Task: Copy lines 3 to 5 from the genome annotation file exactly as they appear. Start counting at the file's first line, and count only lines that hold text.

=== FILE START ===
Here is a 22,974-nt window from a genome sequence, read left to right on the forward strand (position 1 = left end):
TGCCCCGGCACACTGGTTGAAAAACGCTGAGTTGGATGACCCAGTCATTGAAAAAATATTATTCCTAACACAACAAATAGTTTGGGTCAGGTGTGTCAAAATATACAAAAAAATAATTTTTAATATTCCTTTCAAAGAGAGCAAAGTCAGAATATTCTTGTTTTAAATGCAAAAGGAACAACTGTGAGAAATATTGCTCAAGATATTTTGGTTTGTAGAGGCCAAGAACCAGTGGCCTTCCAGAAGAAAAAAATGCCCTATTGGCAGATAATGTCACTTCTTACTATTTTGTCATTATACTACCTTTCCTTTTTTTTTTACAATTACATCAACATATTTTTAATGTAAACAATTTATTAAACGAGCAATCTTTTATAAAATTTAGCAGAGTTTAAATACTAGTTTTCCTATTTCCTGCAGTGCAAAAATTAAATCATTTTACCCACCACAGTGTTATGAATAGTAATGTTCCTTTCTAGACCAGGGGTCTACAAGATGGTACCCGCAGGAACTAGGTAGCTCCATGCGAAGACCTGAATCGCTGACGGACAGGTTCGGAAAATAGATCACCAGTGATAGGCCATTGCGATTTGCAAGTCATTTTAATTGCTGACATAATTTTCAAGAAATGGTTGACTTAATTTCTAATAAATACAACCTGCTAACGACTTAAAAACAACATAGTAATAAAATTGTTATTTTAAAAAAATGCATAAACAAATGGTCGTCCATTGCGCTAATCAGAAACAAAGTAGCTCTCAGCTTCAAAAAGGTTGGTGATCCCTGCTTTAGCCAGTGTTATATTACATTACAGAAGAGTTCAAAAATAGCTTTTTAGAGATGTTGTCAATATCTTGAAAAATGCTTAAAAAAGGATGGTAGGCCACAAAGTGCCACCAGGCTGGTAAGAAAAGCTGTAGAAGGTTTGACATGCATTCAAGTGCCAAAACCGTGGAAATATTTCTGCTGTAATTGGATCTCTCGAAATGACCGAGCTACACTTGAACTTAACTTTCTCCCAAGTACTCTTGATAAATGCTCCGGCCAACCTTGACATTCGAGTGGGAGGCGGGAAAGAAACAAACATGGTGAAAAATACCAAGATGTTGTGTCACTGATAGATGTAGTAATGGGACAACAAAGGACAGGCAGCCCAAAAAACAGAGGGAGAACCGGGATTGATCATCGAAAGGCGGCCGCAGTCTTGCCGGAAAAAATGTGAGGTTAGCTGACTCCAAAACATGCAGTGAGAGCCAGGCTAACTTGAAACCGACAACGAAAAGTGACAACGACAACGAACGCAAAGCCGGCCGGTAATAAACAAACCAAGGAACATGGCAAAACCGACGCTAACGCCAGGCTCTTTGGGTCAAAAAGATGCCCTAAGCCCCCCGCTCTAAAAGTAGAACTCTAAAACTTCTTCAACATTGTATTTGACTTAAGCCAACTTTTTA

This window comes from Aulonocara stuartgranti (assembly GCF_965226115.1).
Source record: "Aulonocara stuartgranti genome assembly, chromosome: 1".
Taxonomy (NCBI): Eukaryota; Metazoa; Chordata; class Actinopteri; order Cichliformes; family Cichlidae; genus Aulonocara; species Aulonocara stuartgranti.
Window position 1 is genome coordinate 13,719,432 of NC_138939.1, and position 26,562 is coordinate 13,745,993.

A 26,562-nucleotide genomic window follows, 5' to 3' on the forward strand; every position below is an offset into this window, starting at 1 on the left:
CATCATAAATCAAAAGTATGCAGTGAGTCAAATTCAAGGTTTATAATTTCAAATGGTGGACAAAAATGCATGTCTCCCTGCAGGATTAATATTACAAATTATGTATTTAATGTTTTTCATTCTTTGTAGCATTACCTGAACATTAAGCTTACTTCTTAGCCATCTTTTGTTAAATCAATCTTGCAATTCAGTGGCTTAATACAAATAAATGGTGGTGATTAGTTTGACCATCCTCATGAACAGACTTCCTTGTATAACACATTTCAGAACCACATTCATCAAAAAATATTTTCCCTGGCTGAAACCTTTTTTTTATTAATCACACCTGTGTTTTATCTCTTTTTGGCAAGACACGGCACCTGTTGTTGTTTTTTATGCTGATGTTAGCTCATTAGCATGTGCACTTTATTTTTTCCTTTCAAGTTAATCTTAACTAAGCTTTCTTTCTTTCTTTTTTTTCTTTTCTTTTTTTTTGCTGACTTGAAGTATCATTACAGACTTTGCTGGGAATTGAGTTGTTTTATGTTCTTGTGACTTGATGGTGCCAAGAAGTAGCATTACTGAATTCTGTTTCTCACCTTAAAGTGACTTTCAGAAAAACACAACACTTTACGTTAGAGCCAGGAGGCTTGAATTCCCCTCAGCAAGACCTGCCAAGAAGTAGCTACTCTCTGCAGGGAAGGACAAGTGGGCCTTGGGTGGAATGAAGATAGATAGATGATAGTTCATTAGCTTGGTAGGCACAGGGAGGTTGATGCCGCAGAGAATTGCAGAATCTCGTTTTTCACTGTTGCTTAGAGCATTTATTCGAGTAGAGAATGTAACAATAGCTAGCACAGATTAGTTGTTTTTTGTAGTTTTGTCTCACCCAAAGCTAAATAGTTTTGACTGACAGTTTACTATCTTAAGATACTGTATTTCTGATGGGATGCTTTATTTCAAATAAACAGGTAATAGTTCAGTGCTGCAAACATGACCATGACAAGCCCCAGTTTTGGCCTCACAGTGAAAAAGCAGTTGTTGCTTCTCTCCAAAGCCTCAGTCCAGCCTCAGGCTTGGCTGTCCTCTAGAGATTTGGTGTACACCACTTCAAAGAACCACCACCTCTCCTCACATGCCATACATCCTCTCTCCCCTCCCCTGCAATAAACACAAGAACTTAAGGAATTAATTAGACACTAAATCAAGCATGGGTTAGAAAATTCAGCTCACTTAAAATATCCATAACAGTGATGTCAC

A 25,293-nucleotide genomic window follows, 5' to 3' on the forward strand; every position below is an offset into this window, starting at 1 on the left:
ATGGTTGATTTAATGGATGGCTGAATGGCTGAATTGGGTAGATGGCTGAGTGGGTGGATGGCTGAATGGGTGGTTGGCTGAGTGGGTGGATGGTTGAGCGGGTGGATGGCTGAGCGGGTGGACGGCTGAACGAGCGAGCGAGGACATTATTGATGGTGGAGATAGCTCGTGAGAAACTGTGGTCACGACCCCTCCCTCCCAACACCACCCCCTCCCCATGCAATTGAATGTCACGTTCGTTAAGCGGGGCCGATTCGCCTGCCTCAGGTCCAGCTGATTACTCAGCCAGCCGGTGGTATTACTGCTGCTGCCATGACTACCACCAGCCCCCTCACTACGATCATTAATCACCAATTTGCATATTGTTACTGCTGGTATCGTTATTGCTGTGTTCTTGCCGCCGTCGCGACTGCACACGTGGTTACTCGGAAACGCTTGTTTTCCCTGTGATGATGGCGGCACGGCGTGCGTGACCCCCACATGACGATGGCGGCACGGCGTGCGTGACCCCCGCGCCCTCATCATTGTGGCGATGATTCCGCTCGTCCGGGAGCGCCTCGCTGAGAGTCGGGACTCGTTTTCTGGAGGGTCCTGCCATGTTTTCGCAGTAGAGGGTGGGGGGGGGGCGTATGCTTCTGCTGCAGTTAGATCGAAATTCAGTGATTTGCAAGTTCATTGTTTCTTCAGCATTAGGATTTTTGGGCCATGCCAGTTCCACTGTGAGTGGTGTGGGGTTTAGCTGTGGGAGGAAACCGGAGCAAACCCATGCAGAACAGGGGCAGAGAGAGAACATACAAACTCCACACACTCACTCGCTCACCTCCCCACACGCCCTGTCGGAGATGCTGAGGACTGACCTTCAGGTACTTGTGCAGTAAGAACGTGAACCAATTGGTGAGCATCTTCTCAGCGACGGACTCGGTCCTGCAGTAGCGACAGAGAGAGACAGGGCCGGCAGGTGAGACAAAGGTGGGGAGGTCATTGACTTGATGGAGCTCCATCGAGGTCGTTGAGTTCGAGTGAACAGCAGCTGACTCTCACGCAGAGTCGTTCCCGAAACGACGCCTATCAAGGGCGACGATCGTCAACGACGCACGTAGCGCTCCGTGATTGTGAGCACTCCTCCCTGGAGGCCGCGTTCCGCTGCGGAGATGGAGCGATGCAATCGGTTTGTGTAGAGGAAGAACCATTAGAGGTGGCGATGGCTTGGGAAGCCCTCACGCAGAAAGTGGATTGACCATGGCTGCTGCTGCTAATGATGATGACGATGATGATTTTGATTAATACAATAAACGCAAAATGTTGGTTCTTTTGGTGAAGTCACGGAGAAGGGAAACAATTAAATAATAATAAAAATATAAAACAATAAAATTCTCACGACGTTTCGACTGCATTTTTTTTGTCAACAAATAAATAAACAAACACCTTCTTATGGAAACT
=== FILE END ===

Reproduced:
This window comes from Aulonocara stuartgranti (assembly GCF_965226115.1).
Source record: "Aulonocara stuartgranti genome assembly, chromosome: 1".
Taxonomy (NCBI): Eukaryota; Metazoa; Chordata; class Actinopteri; order Cichliformes; family Cichlidae; genus Aulonocara; species Aulonocara stuartgranti.